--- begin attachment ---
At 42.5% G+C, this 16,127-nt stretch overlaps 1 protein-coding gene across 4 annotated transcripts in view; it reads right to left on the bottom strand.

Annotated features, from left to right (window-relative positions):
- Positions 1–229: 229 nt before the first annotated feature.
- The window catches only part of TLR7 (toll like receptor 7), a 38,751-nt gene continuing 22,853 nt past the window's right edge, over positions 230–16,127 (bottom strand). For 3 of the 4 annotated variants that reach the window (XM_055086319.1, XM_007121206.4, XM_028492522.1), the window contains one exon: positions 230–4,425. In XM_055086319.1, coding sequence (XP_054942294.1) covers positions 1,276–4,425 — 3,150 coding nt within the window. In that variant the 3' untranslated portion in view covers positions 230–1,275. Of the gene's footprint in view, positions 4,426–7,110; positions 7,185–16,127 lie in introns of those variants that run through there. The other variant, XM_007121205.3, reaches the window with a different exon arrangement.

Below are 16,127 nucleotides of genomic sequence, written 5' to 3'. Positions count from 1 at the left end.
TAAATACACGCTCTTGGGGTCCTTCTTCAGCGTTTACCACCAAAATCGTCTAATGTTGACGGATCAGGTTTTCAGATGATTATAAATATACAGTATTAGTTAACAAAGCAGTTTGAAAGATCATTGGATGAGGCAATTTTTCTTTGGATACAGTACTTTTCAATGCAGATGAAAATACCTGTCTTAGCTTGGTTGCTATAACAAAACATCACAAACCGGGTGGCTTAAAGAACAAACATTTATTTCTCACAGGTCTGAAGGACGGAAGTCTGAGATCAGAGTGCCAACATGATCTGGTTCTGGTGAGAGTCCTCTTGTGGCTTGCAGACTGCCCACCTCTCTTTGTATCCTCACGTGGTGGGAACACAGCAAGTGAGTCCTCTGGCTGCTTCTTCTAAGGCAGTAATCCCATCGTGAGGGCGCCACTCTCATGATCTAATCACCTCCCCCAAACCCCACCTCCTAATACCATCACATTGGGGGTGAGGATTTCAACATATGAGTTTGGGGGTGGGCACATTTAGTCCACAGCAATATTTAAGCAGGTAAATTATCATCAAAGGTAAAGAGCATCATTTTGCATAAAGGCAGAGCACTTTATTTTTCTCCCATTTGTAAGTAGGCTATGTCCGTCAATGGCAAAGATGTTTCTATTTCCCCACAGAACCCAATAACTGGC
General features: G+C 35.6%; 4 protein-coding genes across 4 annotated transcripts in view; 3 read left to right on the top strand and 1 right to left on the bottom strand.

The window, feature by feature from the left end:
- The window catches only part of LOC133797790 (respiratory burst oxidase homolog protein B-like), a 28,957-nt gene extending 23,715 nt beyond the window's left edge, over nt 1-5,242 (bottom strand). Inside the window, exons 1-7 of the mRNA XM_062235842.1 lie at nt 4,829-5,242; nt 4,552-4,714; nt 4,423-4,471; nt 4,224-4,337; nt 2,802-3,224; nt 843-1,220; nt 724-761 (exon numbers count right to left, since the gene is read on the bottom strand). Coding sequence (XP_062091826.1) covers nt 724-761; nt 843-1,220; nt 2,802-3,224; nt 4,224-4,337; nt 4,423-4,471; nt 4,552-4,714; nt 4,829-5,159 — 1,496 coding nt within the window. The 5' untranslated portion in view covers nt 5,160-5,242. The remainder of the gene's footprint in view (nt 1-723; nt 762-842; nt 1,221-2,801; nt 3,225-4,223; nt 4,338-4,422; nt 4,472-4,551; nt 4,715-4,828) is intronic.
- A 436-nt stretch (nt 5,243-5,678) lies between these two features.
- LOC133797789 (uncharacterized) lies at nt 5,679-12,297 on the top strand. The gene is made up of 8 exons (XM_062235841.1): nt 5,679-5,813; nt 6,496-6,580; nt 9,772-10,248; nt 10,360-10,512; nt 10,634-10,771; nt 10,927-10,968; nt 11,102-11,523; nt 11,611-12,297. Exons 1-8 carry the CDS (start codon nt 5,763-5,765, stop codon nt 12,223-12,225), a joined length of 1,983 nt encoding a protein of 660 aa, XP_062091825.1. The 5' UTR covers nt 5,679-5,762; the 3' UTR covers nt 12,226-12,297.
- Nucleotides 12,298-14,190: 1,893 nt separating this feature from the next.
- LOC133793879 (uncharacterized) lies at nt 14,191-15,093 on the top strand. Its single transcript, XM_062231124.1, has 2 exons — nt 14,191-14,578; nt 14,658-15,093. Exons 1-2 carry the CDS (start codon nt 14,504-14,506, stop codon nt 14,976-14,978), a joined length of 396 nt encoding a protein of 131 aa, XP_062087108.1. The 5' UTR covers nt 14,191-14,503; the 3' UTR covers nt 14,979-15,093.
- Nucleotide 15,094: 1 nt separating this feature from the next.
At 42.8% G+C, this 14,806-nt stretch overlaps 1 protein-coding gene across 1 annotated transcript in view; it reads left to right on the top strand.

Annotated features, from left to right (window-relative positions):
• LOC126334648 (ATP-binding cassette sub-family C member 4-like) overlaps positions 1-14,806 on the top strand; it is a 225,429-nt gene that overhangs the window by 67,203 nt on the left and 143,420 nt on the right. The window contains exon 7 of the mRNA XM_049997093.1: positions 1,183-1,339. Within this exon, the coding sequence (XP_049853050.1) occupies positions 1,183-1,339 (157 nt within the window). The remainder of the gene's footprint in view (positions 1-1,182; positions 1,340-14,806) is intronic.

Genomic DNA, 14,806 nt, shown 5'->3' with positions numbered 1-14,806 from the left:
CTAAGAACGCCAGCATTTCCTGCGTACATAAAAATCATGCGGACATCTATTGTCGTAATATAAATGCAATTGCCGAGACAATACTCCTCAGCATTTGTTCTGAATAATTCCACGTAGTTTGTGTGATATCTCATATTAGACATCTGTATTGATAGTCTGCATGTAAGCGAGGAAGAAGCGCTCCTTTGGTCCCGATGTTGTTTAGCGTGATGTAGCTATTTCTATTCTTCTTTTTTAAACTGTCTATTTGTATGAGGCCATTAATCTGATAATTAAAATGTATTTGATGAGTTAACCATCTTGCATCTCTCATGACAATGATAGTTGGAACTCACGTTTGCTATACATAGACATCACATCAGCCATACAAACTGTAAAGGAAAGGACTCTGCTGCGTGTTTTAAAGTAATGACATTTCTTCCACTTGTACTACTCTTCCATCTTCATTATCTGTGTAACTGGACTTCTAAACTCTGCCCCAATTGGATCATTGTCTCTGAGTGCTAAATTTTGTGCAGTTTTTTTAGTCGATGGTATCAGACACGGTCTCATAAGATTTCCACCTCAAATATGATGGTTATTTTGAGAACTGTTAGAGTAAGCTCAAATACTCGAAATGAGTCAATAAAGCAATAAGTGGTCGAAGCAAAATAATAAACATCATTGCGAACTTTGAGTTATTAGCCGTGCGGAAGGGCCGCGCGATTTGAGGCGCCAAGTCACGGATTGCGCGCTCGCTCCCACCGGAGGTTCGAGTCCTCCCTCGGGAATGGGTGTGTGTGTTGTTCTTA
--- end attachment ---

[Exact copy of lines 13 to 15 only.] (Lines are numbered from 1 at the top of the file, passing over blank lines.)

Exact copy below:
- LOC133793879 (uncharacterized) lies at nt 14,191-15,093 on the top strand. Its single transcript, XM_062231124.1, has 2 exons — nt 14,191-14,578; nt 14,658-15,093. Exons 1-2 carry the CDS (start codon nt 14,504-14,506, stop codon nt 14,976-14,978), a joined length of 396 nt encoding a protein of 131 aa, XP_062087108.1. The 5' UTR covers nt 14,191-14,503; the 3' UTR covers nt 14,979-15,093.
- Nucleotide 15,094: 1 nt separating this feature from the next.
At 42.8% G+C, this 14,806-nt stretch overlaps 1 protein-coding gene across 1 annotated transcript in view; it reads left to right on the top strand.